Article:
HATS OFF BOYS! (3rd and last post on men and hats)

col works Christine de Pisan,1415c,BL

Illuminated manuscript, The collected works of Christine de Pisan, 1415c, British Library , UK

For my last post (for now) on men and hats I take you back to the early 1400s and the first image in post no.1 on Top Hats.

On The far left the gentleman in red dons a very wide-brimmed straw hat. Now, judging by the amount of fur and heavy clothing in the image, you may be wondering why this man is wearing a hat more typically associated with  summer. There is a quirky explanation for that: he flaunts a very particular french hat trend of the first decades of the 1400s. It consisted of wearing peasant hats which had been “upgraded” by adding a fur lining (no, we cannot see the lining but there is literary evidence available ). It’s incongruous of course, and that is just why it was so fashionable .

anon,Lavori dei mesi,luglio,1250c,San Marco VE

Wood engraving, the months of the year, 1250c, Basilica di San Marco, Venice, Italy

Peasants, male and female, had been wearing hats for ever. The most obvious material for protective headgear of this sort  was readily available plant fibres such as raffia, straw and reeds (or bamboo in Asia). As the 13th century wood engraving above shows, the wide-brimmed and shallow crown typology was very popular in medieval Europe.

Straw hats remained the favoured headwear for male peasants in Europe for the following centuries. With the Renaissance gentlemen gravitated towards more luxurious materials in their desire for conspicuous consumption.  It is only in the 1800s that we once again find straw hats on the heads of middle and upper class gentlemen.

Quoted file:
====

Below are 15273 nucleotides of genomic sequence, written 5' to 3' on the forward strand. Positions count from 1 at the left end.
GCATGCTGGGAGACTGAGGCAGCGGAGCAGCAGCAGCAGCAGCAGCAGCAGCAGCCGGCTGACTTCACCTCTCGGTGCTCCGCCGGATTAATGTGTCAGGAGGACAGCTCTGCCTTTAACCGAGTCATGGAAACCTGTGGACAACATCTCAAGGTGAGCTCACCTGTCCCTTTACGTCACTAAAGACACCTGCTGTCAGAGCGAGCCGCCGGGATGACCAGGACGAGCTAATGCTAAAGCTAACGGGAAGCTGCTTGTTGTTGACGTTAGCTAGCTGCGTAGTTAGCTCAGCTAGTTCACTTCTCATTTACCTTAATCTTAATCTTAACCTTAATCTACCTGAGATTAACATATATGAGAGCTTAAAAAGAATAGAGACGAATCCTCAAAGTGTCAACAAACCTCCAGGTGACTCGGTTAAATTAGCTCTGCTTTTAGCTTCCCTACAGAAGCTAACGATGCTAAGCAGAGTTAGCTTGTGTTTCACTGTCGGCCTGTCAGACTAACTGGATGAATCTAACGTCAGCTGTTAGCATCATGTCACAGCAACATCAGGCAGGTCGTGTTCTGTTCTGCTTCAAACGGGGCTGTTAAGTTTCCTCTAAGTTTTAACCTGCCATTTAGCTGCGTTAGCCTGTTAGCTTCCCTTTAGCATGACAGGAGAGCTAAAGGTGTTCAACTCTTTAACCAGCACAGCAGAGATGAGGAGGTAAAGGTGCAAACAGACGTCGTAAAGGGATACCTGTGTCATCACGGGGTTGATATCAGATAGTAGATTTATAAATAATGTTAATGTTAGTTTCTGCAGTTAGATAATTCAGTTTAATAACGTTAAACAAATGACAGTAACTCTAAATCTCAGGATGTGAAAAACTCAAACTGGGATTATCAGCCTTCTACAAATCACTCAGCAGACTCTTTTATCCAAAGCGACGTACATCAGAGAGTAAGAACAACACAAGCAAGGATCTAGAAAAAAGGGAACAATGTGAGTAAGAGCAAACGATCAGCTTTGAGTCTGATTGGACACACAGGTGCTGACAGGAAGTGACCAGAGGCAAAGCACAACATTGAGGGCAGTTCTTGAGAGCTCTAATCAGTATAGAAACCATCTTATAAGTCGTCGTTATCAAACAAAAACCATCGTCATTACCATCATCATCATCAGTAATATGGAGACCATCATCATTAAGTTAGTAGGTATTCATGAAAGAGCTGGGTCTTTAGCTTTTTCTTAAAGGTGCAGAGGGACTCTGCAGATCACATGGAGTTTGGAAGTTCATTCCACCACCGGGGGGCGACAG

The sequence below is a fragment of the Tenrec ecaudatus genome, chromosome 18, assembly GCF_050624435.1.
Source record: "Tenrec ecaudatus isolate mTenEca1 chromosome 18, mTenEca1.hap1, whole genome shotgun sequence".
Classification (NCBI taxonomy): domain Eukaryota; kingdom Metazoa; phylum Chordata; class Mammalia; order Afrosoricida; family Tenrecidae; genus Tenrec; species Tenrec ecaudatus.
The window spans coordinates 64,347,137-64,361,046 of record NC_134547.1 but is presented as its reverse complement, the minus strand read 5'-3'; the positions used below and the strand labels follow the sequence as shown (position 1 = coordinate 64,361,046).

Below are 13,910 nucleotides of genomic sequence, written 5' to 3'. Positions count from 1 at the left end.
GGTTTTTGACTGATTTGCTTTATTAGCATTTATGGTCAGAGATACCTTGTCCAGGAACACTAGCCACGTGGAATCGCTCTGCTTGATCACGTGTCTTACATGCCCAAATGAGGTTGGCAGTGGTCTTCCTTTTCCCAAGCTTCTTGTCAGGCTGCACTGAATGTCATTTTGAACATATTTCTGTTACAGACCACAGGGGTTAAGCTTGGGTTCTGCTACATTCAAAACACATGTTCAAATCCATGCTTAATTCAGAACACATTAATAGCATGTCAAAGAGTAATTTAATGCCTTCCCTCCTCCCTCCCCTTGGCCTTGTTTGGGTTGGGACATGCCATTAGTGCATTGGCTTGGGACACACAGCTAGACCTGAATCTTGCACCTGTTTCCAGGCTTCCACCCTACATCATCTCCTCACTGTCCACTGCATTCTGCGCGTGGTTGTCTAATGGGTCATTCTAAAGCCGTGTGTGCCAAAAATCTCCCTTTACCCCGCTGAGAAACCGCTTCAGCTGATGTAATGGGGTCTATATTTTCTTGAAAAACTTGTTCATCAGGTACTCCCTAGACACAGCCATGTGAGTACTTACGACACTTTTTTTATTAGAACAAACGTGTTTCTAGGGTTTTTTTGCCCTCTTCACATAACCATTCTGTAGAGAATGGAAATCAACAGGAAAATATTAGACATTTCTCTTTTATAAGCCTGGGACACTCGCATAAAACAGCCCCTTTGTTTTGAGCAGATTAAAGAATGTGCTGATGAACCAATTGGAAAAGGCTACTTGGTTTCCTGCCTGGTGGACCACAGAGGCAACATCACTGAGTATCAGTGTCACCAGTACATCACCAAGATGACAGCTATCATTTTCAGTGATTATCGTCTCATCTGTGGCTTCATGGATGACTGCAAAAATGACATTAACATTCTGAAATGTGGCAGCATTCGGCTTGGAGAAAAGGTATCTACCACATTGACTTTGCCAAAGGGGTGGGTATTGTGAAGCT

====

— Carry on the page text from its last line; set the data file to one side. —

paul Cezanne, Gustave Boyer in a straw hat, 1870-71, met ny

Paul Cezane, Gustave Boyer, 1870-71, Metropolitan museum of art, New York, USA

G.Fattori, Valerio Biondi, 1867, cp

Giovanni Fattori, Valerio Biondi at Castiglioncello (Tuscany), 1867, private collection

The two portraits above come from France and Italy and apart from a very similar date, they have something else in common. They both represent creative/intellectual men. It is precisely in the artistic milieu that straw hats once again “step up” from the fields to the well-kept gardens of European society. Artists in the 19th century dared a little with their appearance – in the true Romantic tradition  they could choose to break sartorial rules in the name of creativity.

Eliseo Sala, pittore Carlo Silvestri,1850,GAM MI

Carlo Silvestri, the painter Eliseo Sala, 1850, Galleria Arte Moderna, Milan, IT

More conservative gentlemen prefered the fashion version of these peasant hats to be found on sale  all over the mediterranean during the hot summer months and even in colonial countries where fibre hats represented the compromise between western elegance and extreme weather conditions of tropical lands.

top hat, raffia and silk, french Mellin, Poitiers, 1820c, met ny

Raffia and silk top hat, maker label: Mellin of Poitiers France, 1820c, Metropolitan museum of art, New York USA

straw hat, 1896-98, met ny gift of Louise Dahl Wolfe 1948

Straw cap, 1896-8c, Metropolitan museum of art, New York, USA

Finally this remarkable straw cap complete with decorative elements. This piece holds a story of its own which may be worth telling one day:  it was donated to the Met by the wonderful female photographer Louise Dahl-Wolfe in 1948

now where did she get it?…

1 Comment

Leave a Reply

Fill in your details below or click an icon to log in:

WordPress.com Logo

You are commenting using your WordPress.com account. Log Out /  Change )

Facebook photo

You are commenting using your Facebook account. Log Out /  Change )

Connecting to %s